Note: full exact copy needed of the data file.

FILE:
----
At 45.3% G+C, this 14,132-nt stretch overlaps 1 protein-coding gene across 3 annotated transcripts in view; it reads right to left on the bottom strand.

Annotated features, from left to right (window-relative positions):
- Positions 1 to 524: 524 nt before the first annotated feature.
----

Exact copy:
At 45.3% G+C, this 14,132-nt stretch overlaps 1 protein-coding gene across 3 annotated transcripts in view; it reads right to left on the bottom strand.

Annotated features, from left to right (window-relative positions):
- Positions 1 to 524: 524 nt before the first annotated feature.